The United States on Thursday imposed sanctions targeting Yemen’s Huthi rebels as it voiced exasperation that the Iranian-banked insurgents have kept up a military campaign.
President Joe Biden’s administration — which has used sanctions more sparingly than Donald Trump’s previous team — also removed sanctions on several former Iranian officials, saying it was acknowledging changes in behavior.
The Treasury Department said it was imposing sanctions on several individuals including Said al-Jamal, a Huthi supporter who allegedly has run a smuggling network out of Iran to sell oil illicitly to benefit the insurgents.
Secretary of State Antony Blinken said it was hoping to exert pressure on the Huthi rebels to end their offensive launched in February to seize Marib, the last significant pocket of government-held territory in the north.
“It is time for the Huthis to accept a ceasefire and for all parties to resume political talks,” Blinken said in a statement.
“The United States will continue to apply pressure to the Huthis, including through targeted sanctions, to advance those goals,” he said.
The Biden administration, in one of its first steps, removed a last-minute designation by Trump of the Huthis as a terrorist movement.
The move came in response to fears from aid groups that they would need to pull out of Yemen as they are obliged to deal with the Huthis, who effectively are the government in vast areas including the capital Sanaa.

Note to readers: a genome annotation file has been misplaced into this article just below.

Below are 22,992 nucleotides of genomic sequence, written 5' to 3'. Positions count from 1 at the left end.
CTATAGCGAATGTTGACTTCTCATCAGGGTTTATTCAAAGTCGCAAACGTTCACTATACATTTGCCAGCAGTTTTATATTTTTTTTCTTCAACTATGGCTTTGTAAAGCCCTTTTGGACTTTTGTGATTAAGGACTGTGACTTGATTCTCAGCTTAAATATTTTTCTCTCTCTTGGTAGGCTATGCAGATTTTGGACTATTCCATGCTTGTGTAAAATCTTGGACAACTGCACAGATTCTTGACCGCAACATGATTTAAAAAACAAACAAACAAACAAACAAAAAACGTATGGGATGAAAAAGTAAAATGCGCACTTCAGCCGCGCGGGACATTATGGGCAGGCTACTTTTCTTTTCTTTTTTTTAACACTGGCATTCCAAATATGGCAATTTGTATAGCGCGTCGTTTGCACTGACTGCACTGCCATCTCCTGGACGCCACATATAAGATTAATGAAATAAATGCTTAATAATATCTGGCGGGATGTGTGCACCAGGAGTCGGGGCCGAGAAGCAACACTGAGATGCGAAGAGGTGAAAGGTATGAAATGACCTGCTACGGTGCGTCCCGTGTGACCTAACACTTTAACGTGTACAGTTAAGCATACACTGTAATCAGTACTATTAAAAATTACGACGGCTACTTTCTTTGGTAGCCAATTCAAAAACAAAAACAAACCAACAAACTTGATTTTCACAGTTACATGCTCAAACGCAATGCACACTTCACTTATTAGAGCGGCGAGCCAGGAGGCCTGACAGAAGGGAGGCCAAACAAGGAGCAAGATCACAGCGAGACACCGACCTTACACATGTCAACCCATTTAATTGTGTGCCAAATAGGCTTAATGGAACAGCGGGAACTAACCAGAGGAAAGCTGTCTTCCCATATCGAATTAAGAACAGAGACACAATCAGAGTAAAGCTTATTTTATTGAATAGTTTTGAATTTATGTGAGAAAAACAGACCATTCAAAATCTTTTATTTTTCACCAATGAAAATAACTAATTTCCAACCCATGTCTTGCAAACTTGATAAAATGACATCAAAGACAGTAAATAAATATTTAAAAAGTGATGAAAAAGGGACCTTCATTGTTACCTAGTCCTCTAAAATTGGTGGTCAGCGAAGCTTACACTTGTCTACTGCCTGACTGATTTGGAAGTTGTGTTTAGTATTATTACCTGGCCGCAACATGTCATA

The Biden administration has ramped up diplomatic efforts on Yemen, which the United States considers the world’s worst humanitarian crisis, and distanced itself from a devastating air campaign by neighboring Saudi Arabia.
Biden has also sought to re-enter a nuclear accord with Iran rejected by Trump. Indirect talks in Vienna have been held up by Iran’s insistence on a complete removal of sanctions.
The Treasury Department said Thursday it was removing sanctions on three former Iranian officials including former National Iranian Oil Company chief Ahmad Qalebani.
“These delistings are a result of a verified change in behavior or status on the part of the sanctioned parties and demonstrate the US government’s commitment to lifting sanctions in the event of a change in behavior or status for sanctioned persons,” the Treasury Department said.
State Department spokesman Ned Price said the move was not linked to the talks on the nuclear deal in Vienna.
Critics of US sanctions policy have said that targeted individuals have little recourse to get off the blacklist, even if they address concerns.